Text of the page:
E-Waste

Common phone charger to be introduced in EU

After more than 10 years, the EU Commission is set on releasing new legislation pertaining to a universal charger.

EU lawmakers are debating the legal implementation of a common charger for electronic devices across all 27 member states.

The decision is a decade in the making-initially, resistance by Apple stalled the introduction of a universal charger for mobile phones, tablets, laptops as well as other electronic gadgets.

The options for wireless chargers appear endless-this is because older smartphones, USB battery packs, tablets and game controllers have a micro-USB port, newer Android phones rely on the USB-C standard while Apple opts for its own Lightning port for its iPhones. The incursion of wireless charging only serves to further fragment the existing market.

Environmental activists have been criticising the current state of affairs for years, claiming that it is directly responsible for increased e-waste generation.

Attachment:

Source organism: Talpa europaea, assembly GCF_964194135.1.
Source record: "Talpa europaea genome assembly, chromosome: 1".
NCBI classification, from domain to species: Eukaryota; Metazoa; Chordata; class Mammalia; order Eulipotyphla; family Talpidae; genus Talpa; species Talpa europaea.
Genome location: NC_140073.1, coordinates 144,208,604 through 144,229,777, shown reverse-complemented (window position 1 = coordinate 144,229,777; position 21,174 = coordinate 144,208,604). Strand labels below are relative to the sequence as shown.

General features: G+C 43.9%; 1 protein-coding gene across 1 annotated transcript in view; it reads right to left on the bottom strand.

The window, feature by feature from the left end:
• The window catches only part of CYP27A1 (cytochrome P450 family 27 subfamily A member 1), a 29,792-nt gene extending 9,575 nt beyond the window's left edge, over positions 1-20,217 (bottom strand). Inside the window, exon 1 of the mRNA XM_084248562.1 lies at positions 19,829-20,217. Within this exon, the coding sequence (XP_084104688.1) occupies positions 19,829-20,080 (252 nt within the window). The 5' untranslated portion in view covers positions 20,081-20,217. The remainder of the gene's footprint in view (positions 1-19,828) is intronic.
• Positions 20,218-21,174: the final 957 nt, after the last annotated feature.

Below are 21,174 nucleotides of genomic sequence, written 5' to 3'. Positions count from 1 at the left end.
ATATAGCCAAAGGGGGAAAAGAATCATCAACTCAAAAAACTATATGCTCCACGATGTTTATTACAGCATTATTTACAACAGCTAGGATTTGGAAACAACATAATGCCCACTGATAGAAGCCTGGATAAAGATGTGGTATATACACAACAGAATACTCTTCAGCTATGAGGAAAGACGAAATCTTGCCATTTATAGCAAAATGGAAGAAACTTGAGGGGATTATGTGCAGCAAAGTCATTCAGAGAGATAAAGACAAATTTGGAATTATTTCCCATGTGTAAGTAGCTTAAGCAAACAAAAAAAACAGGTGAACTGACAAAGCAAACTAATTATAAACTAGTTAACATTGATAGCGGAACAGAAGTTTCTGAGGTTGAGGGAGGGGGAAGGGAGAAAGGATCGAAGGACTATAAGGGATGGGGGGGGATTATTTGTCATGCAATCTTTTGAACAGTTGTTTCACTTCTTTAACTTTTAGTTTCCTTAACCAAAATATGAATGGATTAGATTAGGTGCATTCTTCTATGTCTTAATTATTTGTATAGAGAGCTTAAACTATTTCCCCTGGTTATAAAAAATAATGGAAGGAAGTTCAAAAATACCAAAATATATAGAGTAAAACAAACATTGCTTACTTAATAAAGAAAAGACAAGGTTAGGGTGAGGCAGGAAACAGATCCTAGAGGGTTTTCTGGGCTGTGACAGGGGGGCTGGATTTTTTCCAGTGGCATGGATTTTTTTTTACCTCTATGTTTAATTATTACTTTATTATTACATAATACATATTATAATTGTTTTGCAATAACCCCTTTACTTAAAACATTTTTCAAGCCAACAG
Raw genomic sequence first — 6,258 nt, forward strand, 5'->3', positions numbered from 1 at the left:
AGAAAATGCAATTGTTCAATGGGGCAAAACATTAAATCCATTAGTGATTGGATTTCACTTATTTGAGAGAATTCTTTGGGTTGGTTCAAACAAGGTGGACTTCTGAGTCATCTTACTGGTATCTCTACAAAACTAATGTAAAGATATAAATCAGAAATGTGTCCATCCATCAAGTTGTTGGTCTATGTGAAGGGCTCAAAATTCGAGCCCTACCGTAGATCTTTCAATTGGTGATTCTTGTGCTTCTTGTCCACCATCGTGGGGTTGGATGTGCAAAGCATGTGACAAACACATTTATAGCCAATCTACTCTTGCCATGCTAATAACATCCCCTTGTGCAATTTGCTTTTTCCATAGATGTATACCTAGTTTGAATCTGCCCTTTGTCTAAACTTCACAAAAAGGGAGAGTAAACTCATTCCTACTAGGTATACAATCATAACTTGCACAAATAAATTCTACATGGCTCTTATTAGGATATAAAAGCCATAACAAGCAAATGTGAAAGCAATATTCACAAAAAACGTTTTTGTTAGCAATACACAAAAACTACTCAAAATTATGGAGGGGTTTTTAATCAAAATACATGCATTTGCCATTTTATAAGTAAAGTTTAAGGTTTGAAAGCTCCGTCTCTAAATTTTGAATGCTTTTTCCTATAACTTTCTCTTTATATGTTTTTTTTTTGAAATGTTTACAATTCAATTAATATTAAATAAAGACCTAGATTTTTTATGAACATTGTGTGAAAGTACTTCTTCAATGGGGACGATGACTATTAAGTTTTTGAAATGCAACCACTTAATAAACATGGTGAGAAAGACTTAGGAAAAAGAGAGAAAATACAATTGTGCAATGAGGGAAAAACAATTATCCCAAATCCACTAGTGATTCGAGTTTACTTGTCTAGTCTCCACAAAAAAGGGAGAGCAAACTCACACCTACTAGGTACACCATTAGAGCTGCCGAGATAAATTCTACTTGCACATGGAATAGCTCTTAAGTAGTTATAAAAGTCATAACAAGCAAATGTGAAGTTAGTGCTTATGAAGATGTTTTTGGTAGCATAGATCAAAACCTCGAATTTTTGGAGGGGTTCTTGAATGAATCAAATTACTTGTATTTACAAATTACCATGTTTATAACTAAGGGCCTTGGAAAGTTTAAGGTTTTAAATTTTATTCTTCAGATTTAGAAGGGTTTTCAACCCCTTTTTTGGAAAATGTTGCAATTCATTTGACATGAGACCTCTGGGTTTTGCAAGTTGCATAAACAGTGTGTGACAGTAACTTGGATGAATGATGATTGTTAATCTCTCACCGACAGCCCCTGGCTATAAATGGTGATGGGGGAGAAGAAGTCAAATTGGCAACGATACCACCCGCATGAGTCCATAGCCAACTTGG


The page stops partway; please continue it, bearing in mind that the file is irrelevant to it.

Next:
The EU’s plan to introduce universal chargers to the European market is based on its own research- a study commissioned by the Union found that mobile chargers will generate 13,300 tonnes of e-waste per year between 2020 and 2028.

The push towards a universal charger was initiated by the EU Commission as far back as 2009.

In June of that year, leading manufacturers such as Nokia and Samsung signed voluntary memorandums, pledging to adopt ‘chargers compatible with a micro-USB connector’.

This led to a gradual harmonization of chargers for smartphones when they came out in 2011 yet the micro-USB plug as a universal option never truly caught on. A loophole introduced to the memorandum to pacify Apple, which allows manufacturers to use their own connector if they provide an adaptor, was the main reason for this. Said exception allowed Apple to keep its own plugs as well as enabled the tech giant to introduce its proprietary Lightning connector in 2012.

In 2014, when the Commission tried to re-invigorate the debate on a potential universal charger through its Radio Equipment Directive, Apple industry representatives alleged that the new USB-C plug, now set to replace the micro-USB plug, does not fit its ‘slim devices’, an opinion contested by the Commission, which demanded expert verification for this claim.

Apple also asserts that having a common charger would stifle innovation.

A legislative proposal prescribing a uniform charger for different devices could be ready as early as this summer. A proposal had been planned for 2020 but was postponed due to the pandemic.